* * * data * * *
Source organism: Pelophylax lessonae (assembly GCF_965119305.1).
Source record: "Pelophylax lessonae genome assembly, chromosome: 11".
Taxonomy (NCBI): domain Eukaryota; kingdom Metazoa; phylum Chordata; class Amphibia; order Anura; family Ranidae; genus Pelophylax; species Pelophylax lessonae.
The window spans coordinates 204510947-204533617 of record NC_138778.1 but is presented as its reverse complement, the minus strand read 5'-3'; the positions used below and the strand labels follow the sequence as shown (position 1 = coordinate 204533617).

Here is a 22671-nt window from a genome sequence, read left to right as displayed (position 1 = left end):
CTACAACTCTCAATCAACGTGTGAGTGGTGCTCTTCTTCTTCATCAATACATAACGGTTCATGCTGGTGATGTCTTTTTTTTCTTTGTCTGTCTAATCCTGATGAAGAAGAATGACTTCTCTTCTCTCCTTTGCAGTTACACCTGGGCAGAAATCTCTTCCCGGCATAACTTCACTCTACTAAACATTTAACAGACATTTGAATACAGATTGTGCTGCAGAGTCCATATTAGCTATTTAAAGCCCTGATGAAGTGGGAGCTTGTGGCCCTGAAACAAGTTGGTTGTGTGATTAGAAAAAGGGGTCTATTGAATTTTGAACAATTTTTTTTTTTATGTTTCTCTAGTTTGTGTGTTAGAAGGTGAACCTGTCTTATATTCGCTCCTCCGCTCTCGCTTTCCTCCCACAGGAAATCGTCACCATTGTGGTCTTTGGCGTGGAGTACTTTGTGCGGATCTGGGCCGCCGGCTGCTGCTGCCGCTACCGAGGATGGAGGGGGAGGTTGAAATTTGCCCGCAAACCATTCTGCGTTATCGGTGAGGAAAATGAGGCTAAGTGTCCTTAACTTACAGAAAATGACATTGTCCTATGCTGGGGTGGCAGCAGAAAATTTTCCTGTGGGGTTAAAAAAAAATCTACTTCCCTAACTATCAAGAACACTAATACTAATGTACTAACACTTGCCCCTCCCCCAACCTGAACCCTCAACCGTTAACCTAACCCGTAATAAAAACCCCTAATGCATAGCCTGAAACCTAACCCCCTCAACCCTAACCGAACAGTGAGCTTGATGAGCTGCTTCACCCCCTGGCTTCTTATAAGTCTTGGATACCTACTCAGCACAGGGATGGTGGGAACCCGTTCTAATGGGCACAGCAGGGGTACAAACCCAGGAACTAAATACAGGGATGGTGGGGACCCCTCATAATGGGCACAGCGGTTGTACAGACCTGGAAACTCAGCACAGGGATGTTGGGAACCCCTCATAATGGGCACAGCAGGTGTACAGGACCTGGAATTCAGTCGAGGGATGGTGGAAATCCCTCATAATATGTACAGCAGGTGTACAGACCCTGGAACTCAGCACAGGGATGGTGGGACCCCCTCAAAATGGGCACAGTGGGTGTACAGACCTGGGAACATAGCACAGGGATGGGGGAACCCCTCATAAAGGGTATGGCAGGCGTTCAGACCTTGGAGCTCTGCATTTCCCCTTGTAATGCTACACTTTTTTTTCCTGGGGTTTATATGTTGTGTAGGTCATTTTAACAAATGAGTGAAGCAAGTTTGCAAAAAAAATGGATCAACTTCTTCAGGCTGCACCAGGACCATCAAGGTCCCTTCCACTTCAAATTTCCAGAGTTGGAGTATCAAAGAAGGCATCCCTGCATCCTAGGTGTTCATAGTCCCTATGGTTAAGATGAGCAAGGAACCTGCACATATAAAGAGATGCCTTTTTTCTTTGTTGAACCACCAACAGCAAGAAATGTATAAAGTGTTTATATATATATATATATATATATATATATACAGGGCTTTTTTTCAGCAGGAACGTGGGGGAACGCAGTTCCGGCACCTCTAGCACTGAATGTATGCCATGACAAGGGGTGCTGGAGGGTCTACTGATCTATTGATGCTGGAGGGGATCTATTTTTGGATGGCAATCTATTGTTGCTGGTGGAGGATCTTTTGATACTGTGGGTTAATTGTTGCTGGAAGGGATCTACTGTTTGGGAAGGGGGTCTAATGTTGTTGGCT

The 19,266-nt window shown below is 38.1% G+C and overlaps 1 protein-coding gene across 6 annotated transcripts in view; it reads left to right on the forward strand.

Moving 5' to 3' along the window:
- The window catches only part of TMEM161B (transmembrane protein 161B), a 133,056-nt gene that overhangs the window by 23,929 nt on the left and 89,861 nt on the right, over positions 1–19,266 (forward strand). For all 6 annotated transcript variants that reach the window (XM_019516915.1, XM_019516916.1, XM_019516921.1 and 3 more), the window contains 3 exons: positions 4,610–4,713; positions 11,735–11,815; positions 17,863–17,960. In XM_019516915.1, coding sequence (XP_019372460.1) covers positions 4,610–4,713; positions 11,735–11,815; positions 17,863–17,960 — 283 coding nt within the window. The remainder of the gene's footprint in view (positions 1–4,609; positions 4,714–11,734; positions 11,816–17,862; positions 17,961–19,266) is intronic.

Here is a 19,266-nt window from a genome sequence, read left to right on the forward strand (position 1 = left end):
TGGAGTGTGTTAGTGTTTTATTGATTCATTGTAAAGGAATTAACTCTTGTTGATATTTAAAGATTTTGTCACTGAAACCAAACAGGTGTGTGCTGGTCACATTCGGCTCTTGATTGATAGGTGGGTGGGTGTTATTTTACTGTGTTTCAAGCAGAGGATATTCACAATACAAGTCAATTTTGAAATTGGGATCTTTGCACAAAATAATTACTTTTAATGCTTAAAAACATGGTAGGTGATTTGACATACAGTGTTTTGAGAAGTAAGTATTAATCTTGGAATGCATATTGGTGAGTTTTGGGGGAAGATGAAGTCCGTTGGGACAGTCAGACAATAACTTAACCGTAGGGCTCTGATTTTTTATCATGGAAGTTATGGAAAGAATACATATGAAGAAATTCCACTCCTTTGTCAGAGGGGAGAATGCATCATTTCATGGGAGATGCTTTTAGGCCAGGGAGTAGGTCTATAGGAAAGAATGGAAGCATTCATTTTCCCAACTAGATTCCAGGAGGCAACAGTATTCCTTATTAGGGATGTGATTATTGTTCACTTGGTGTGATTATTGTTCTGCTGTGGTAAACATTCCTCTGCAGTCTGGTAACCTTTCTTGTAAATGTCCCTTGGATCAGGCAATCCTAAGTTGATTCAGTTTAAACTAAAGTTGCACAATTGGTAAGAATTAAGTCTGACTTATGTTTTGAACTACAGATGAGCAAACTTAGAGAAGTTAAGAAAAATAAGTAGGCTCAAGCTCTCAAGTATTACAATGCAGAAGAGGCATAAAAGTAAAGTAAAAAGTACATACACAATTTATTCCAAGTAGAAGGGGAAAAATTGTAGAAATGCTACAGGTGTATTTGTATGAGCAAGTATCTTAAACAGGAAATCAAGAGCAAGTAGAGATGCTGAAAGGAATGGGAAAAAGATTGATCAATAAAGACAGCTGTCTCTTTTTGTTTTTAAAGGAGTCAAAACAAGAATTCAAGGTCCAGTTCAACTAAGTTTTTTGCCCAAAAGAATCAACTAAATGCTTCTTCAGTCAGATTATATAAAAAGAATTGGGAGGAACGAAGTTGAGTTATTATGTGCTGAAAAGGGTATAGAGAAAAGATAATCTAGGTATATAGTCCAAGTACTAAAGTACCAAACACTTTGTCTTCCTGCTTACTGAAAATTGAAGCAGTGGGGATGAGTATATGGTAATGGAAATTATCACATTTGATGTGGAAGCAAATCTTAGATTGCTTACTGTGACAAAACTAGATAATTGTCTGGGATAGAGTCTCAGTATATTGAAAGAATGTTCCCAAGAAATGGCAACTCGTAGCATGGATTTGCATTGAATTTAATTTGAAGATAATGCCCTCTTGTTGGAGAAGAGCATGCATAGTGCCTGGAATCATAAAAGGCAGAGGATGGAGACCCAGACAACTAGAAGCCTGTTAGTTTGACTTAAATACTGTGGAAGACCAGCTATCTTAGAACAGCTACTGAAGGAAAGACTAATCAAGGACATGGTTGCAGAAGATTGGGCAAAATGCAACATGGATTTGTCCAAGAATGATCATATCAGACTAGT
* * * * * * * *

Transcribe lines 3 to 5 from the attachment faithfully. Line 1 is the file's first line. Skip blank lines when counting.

Taxonomy (NCBI): domain Eukaryota; kingdom Metazoa; phylum Chordata; class Amphibia; order Anura; family Ranidae; genus Pelophylax; species Pelophylax lessonae.
The window spans coordinates 204510947-204533617 of record NC_138778.1 but is presented as its reverse complement, the minus strand read 5'-3'; the positions used below and the strand labels follow the sequence as shown (position 1 = coordinate 204533617).

Here is a 22671-nt window from a genome sequence, read left to right as displayed (position 1 = left end):